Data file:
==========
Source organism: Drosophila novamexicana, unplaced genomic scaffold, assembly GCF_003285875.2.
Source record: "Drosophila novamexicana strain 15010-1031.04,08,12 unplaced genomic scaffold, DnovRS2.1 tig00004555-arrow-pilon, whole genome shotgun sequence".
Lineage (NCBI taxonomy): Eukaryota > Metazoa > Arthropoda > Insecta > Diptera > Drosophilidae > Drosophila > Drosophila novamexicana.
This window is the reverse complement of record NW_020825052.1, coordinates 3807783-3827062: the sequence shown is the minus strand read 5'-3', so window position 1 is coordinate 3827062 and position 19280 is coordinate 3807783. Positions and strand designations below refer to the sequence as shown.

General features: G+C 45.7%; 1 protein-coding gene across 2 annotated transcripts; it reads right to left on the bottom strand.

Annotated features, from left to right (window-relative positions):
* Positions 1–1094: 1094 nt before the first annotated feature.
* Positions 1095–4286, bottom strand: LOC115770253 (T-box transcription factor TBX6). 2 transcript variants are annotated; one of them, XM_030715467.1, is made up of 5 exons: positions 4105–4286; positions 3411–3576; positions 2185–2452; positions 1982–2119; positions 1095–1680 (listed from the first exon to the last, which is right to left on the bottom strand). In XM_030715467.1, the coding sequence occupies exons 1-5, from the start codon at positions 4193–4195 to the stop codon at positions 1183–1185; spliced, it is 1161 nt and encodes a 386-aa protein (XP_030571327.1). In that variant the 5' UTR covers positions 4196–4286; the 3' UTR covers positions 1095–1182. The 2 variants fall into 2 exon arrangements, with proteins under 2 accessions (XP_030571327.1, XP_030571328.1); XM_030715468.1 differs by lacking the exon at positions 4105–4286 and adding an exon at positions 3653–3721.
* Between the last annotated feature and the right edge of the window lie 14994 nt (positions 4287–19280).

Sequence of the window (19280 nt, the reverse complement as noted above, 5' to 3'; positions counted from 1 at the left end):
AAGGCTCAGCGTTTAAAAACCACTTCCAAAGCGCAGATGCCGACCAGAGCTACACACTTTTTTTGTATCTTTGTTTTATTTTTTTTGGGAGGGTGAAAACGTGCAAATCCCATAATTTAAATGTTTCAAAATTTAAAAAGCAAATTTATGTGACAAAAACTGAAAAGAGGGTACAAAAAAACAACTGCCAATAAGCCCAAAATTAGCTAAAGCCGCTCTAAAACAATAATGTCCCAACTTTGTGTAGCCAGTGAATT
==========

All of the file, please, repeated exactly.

Source organism: Drosophila novamexicana, unplaced genomic scaffold, assembly GCF_003285875.2.
Source record: "Drosophila novamexicana strain 15010-1031.04,08,12 unplaced genomic scaffold, DnovRS2.1 tig00004555-arrow-pilon, whole genome shotgun sequence".
Lineage (NCBI taxonomy): Eukaryota > Metazoa > Arthropoda > Insecta > Diptera > Drosophilidae > Drosophila > Drosophila novamexicana.
This window is the reverse complement of record NW_020825052.1, coordinates 3807783-3827062: the sequence shown is the minus strand read 5'-3', so window position 1 is coordinate 3827062 and position 19280 is coordinate 3807783. Positions and strand designations below refer to the sequence as shown.

General features: G+C 45.7%; 1 protein-coding gene across 2 annotated transcripts; it reads right to left on the bottom strand.

Annotated features, from left to right (window-relative positions):
* Positions 1–1094: 1094 nt before the first annotated feature.
* Positions 1095–4286, bottom strand: LOC115770253 (T-box transcription factor TBX6). 2 transcript variants are annotated; one of them, XM_030715467.1, is made up of 5 exons: positions 4105–4286; positions 3411–3576; positions 2185–2452; positions 1982–2119; positions 1095–1680 (listed from the first exon to the last, which is right to left on the bottom strand). In XM_030715467.1, the coding sequence occupies exons 1-5, from the start codon at positions 4193–4195 to the stop codon at positions 1183–1185; spliced, it is 1161 nt and encodes a 386-aa protein (XP_030571327.1). In that variant the 5' UTR covers positions 4196–4286; the 3' UTR covers positions 1095–1182. The 2 variants fall into 2 exon arrangements, with proteins under 2 accessions (XP_030571327.1, XP_030571328.1); XM_030715468.1 differs by lacking the exon at positions 4105–4286 and adding an exon at positions 3653–3721.
* Between the last annotated feature and the right edge of the window lie 14994 nt (positions 4287–19280).

Sequence of the window (19280 nt, the reverse complement as noted above, 5' to 3'; positions counted from 1 at the left end):
AAGGCTCAGCGTTTAAAAACCACTTCCAAAGCGCAGATGCCGACCAGAGCTACACACTTTTTTTGTATCTTTGTTTTATTTTTTTTGGGAGGGTGAAAACGTGCAAATCCCATAATTTAAATGTTTCAAAATTTAAAAAGCAAATTTATGTGACAAAAACTGAAAAGAGGGTACAAAAAAACAACTGCCAATAAGCCCAAAATTAGCTAAAGCCGCTCTAAAACAATAATGTCCCAACTTTGTGTAGCCAGTGAATT